Talking Movies: Glasshouse, Wrath of Man and Mute

Spling reviews Glasshouse, Wrath of Man and Mute as broadcast on Talking Movies, Fine Music Radio. Listen to podcast.


Good morning – welcome to Talking Movies, I’m Spling…

This week, we’re talking about a dystopian psychological chamber sci-fi drama, a crime thriller and a sci-fi thriller.

Starting off with a film now on Showmax…


A stranger’s unexpected arrival disturbs a tight-knit family, who are confined to a glasshouse in order to survive an airborne toxin.

Director: Kelsey Egan

Stars: Jessica Alexander, Hilton Pelser and Adrienne Pearce

– Glasshouse is a post-apocalyptic sci-fi western period piece drama and psychological thriller that reaches into the realm of fairy tale and hints at zombie horror.
– It’s been compared with Sofia Coppola’s The Beguiled based on similarities in tone, genre, single location, character mix and plot yet they actually used Never Let Me Go as a touchstone.
– Inspired by old world writing and hinging on a colonial relic, the film’s central themes may seem like they were inspired by the Covid-19 pandemic, but the masks and airborne toxin are purely coincidental.
– While shot in South Africa, Glasshouse has an international feel trying to remain detached from any place or time and as expressed in the casting.
– Shrouded in darkness, mist and gloom, this is an ornate film, a retrospective period piece that captures the haunting mood of the Bronte sisters through wardrobe choices and production design.
– Glasshouse is pensive and slow-moving to the point of feeling a bit stagnant, harbouring an uneasiness reminiscent of Midsommar and The Village as the sickly undertone plays out against a few callous and grisly moments in aid of the community’s greater good.
– Yet, the underlying concept, multi-genre mix, ethereal tone and world-building is so intriguing, it manages to push through these infrequent yet sluggish interchanges.
– Beyond the modest miracle, what’s truly great about this elusive film is its balancing act, knowing how and when to lure you deeper into the mist.

A solid 7 on the splingometer!

Moving on to a film now on Labia Home Screen…


A man with a secret agenda accepts a job as a security guard at an armoured transit company.

Writer-Director: Guy Ritchie

Stars: Jason Statham, Josh Hartnett and Scott Eastwood

– While Ritchie has branched into the likes of Sherlock Holmes, he’s best remembered for his gritty gangster ensemble thrillers.
– Once tipped to direct a Bond movie, much like Christopher Nolan’s Tenet, it seems that this consideration inspired him to prove his versatility.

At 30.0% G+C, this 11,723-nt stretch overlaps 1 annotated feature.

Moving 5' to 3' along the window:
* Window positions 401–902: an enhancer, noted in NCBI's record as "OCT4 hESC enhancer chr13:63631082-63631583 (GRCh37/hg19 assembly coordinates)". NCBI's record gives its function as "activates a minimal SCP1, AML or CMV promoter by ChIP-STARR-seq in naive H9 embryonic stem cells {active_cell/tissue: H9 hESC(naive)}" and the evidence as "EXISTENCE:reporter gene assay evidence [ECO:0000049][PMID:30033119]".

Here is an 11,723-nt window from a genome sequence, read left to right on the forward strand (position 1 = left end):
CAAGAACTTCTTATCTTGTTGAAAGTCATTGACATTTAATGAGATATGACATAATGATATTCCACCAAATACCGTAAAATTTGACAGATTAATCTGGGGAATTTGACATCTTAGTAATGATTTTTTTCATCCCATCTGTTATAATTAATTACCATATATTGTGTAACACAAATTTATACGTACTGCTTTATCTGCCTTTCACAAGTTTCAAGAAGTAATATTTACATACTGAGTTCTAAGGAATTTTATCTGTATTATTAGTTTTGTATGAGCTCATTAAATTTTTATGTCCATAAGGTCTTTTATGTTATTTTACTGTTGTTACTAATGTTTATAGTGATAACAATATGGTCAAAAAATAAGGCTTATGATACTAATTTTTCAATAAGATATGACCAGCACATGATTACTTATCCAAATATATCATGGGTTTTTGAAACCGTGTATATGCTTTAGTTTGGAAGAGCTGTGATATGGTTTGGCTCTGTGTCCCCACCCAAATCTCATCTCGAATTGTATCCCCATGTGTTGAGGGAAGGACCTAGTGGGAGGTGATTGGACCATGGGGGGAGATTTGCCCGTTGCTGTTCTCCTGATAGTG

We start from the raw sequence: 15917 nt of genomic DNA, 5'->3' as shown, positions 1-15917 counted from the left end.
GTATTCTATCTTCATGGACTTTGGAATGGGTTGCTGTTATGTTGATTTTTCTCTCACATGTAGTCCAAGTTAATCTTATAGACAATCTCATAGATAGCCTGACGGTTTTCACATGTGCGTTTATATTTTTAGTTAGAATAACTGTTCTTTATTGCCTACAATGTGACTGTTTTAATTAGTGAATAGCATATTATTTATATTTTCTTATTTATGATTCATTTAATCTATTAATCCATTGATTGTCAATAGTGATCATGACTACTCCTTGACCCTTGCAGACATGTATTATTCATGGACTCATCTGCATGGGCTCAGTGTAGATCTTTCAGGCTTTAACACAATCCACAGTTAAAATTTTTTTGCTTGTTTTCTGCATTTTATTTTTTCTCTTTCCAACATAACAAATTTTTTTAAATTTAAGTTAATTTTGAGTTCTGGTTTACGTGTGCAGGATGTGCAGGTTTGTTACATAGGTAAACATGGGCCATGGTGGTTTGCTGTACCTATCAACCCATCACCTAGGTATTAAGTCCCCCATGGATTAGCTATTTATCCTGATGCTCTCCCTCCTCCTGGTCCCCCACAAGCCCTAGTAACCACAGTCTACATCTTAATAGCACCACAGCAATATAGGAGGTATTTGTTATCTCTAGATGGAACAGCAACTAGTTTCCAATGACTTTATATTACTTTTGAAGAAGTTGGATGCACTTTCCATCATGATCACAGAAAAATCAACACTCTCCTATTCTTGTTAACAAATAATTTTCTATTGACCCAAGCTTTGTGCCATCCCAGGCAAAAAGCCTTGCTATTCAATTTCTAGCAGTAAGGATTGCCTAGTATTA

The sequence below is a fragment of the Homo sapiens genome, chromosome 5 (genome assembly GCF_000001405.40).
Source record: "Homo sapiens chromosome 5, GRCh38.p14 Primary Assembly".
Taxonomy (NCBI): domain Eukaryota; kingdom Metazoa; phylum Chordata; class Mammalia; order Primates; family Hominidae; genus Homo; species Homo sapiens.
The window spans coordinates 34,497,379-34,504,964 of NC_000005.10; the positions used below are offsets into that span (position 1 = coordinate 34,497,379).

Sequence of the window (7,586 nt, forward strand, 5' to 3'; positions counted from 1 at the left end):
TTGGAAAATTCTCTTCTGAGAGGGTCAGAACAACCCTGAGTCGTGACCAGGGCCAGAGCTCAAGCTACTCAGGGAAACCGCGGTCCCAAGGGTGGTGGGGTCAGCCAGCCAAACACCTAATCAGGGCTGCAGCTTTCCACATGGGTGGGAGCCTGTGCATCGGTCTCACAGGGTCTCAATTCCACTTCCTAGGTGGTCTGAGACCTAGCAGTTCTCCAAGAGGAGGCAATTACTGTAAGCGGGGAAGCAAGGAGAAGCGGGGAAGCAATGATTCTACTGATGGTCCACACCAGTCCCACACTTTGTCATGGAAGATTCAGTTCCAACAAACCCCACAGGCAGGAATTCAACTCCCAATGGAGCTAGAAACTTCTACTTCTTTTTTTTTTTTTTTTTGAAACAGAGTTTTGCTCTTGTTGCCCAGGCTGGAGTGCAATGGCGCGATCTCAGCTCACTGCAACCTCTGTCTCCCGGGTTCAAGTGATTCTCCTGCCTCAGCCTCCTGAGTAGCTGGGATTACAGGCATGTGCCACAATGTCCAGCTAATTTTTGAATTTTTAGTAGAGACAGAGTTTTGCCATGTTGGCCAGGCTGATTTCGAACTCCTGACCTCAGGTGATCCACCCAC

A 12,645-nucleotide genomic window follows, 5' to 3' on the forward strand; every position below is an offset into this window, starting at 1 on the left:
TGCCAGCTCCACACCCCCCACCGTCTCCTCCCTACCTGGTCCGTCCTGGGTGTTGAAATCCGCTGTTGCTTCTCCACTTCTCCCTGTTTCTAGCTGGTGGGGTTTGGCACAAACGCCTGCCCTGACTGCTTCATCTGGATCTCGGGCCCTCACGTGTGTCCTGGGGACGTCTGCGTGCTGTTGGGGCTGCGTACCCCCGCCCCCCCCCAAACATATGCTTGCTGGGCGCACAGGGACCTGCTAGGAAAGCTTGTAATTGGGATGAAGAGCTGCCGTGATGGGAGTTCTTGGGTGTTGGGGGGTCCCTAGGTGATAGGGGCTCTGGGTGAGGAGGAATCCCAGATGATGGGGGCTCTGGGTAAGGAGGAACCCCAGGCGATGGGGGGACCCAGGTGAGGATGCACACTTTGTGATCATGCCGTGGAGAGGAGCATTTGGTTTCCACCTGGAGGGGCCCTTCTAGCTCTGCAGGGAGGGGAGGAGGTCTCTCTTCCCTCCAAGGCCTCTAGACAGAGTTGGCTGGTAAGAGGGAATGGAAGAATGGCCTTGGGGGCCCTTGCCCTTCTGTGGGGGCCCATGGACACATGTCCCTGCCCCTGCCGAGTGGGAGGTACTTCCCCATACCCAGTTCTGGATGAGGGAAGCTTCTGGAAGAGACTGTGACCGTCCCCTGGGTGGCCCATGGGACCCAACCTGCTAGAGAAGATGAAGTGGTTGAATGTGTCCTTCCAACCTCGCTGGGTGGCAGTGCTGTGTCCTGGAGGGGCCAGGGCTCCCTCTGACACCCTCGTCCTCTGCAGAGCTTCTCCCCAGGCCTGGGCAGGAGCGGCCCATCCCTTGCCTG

– Instead of espionage, he re-teams with action man Jason Statham to deliver a gritty yet elegant cash in transit heist crime thriller.
– While often compared with Quentin Tarantino, his latest effort is more in line with Michael Mann, upscaling a straightforward tale of revenge.
– The dialogue is decidedly Ritchie, whose sometimes puerile sense of humour interjects an otherwise hardened cops versus robbers showdown.
– The angry tough guy and hitman antics are a bit two-dimensional and could have used a bit of colour with the mysterious protagonist keeping to the shadows.
– While Wrath of Man is quite thin on character, the swirling plotting and twists-and-turns keep things entertaining while inside man action sequences add to the spectacle.
– Statham delivers more stoic intensity as a highly skilled man on a mission while Ritchie gets more serious without losing the cocky grit of his quintessential British capers.

A satisfactory 6 on the splingometer!

And finally a movie on Netflix…


A mute bartender rallies against gangsters in an effort to find out what happened to his missing partner.

Director: Duncan Jones

Stars: Alexander Skarsgård, Paul Rudd and Justin Theroux

– Jones made a splash in Hollywood, starting with Moon, Source Code and the videogame adaptation, Warcraft.
– Centred on a mute character played by Skarsgård, the screenplay was always going to be ambitious, attempting to immerse itself in a cyberpunk setting somewhere between Blade Runner and The Fifth Element.
– Juggling between this Amish man’s search for a missing person and the uneasy relationship between two surgeons working on the organ black market, the film struggles to keep a lid on things.
– It’s visually compelling, limiting CGI to create a real sense of environment and aims for Hollywood size even if the lighting does come across as discotheque.
– The futuristic mood has its charms, but it’s the stellar cast in the elemental Skarsgård, cantankerous Rudd and well-oiled Theroux that keep you transfixed.
– Mute’s screenplay lacks focus and is muddled, trying to line up sounding boards for Skarsgård whilst keeping the pot-boiling by way of obscured subplots.
– The Blade Runner world is enticing yet overly familiar, offering a few magpie delights but an overall lack of consistency when it comes to its phony and rickety tone.
– This strange brew thrives on its deeply committed performances yet is restrained by its problematic handling of characters and many missteps.
– Mute has its moments but ultimately fails to consolidate its vision, attempting to get by on character, performance and style alone.

A flimsy 4 on the splingometer!

So just to wrap up…

GLASSHOUSE… while familiar and slow-moving, this moody sci-fi psychodrama is artful, ethereal, haunting, ornate and thoughtful… A solid 7!

WRATH OF MAN… Statham and Ritchie deliver a gritty, entertaining and intense albeit poker-faced revenge crime thriller… A satisfactory 6!

MUTE… solid performances, offbeat characters and sci-fi world-building propagate this muddled, tonally-challenged and overfamiliar cyberpunk thriller… A flimsy 4!

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And remember, Don’t WING it, SPL!NG it!